Unfortunately, the problem is rapidly getting worse. According to zerohedge, "According to an analysis of the [recently] revised data, at more than 1,000 colleges and trade schools, or about a quarter of the total, at least half the students had defaulted or failed to pay down at least $1 on their debt within seven years." Exacerbating the already troubling trend was the recent revelation that problems had been under-reported. The story continued, "In September, the [Education] Department released data tracking students who should have begun repayment in 2007 and 2008, and that number rose to 477 [from 347]. But with the updated number released last week, that number grew to 1,029."
The FT notes, “This tier of people tends to be lower income than the traditional middle class student, whose parents drop them off in the family minivan at a two or four year institution,” Mr Mitchell says. “So not only is more of the weight falling on students and families, but it’s falling on an increasingly less well-off population . . . and they don’t have the wealth buffer to fall back on.” Finally, the report concluded, "'Defaults are outrageously high among poorer Americans,' he says. He argues the rise of for-profit institutions has created a 'problematic dynamic' among people of modest means and believe college will enhance their ability to move up the income ladder, yet leave their courses financially vulnerable."
Just how vulnerable was made clear by The Financial Times: "Seth Frotman, acting student loan ombudsman at the CFPB, says: 'We see a breakdown in student loan repayment eerily reminiscent of what we saw in the mortgage crisis'." In addition, “There is a generation of people straddled with unprecedented student debt. We see this impacting household balance sheets, and this has broader implications for the economy.”
A key source of trouble is that debt still plays a central role in financing higher education. Despite the increasing fragility and volatility of college graduate earnings, debt is still a primary source of funding. This is so despite finance theory suggesting just the opposite. Indeed, it is a straightforward tenet of corporate finance that equity should be used to finance riskier ventures and debt should be used to finance safer and more stable ventures. This is why risky business propositions like startups are normally funded with equity. By extension, the riskier cash flows from education become, the more they ought to be funded with equity rather than debt. Debt finance of risky cash flows can easily become exploitative and antithetical to a better future.
These conditions have important implications at the household level. First and foremost, the value proposition of higher education should not be considered a self-evident one. Especially when large amounts of debt are required to finance that education, factors such as the likelihood of completion, the estimated income from the degree, the capacity of the student (and/or student's family) to weather difficult times are among many additional factors that need to be considered.
For those skeptical of just how much things have changed in the return on investment calculation for higher education, a couple of statistics provide stark reminders. Zerohedge also highlighted an analysis of Fed data [here] that showed, "millennials now earn 20% less than boomers did at the same stage of life in 1989." Despite being better educated, millennials have a "median household income of $40,581" as compared with boomers "who earned $50,910 some 25 years ago." The same story noted, "But the median college-educated millennial with student debt is only earning slightly more than a baby boomer without a degree did in 1989." The unfortunate reality is that many students simply do not have the same prospects for future income as their parents did.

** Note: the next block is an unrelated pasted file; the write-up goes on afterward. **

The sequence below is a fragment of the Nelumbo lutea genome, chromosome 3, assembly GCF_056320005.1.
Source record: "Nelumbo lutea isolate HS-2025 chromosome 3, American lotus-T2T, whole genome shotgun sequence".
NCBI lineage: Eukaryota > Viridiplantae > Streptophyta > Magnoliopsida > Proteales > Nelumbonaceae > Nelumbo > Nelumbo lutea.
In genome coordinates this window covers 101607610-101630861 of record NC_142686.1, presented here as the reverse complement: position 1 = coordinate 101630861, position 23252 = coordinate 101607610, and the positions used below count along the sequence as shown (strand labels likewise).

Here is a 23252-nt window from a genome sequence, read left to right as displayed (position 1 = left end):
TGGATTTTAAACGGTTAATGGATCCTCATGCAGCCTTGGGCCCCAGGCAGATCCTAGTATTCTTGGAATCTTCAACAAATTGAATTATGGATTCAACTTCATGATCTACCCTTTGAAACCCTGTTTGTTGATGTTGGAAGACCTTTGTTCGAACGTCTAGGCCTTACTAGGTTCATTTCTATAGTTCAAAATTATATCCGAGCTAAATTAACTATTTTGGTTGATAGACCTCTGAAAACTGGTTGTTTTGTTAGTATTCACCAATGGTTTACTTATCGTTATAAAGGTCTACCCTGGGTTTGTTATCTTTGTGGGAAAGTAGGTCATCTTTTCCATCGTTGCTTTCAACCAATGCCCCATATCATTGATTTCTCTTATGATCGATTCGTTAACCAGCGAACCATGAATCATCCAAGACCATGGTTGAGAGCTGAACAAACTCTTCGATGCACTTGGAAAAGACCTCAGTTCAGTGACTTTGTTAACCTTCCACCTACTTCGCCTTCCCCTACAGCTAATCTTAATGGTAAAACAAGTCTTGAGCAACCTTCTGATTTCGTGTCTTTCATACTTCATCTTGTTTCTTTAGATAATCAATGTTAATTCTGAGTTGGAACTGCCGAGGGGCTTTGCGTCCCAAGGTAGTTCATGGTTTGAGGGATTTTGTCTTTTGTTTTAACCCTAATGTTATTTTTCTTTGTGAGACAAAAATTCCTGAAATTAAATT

This creates implications for society as a whole. Students are both current and future consumers. The prospect for their earnings power and financial condition are directly relevant to economic growth and resilience. Further, as the path to the American dream by way of higher education becomes increasingly constrained by debt capacity, that dream becomes far less inclusive. This is especially troubling since student debt disproportionately affects a subset of the population that is relatively young, talented, ambitious and willing to make a sacrifice for a better future.
This issue would seem an obvious target for public policy since education represents an important form of investment. If you want your country to grow, provide more education to your people. John Hussman illustrated quite clearly [here], "What raises both real wages and employment simultaneously is economic policy that focuses on productive investment – both public and private; on education; [and] on incentivizing local investment and employment ..." Conversely, any obstacles to furthering education naturally constrain an economy's capacity to grow.
Given the potential of education to foster economic growth, it can certainly be argued that it ought to be a primary focus of public policy. It is not that this issue has been ignored altogether; the public service loan forgiveness program, for example, was created in 2007 in an attempt to mitigate the deleterious effects of excessive student loan debt. The reach of the program is limited, however, as it only applies to certain government and non-profit organizations and affects less than one percent of students with loans. As a result, it barely scratches the surface of the bigger problem.
This seems like a missed opportunity. The US has world class colleges and universities and a wide variety of alternative educational and training resources that are the envy of the rest of the world - and a distinct competitive advantage. Existence of such resources is not the problem; social and political will to leverage them is. Importantly, there is a useful precedent in this regard. The GI Bill educated millions of veterans after World War II which led to a period of exceptional economic growth.
So this is the key point for investors. Change in productive investment is a useful indicator by which to determine the economy's growth potential, and higher education is one form (of many) of productive investment. As a result, the degree to which political actions target sustainable, productive investment, such as education, the greater likelihood that we will have a solid foundation for stronger growth. In the context of a chaotic political environment, this gives investors a useful filter to differentiate between noise and signal. Thus far, the signs are not good.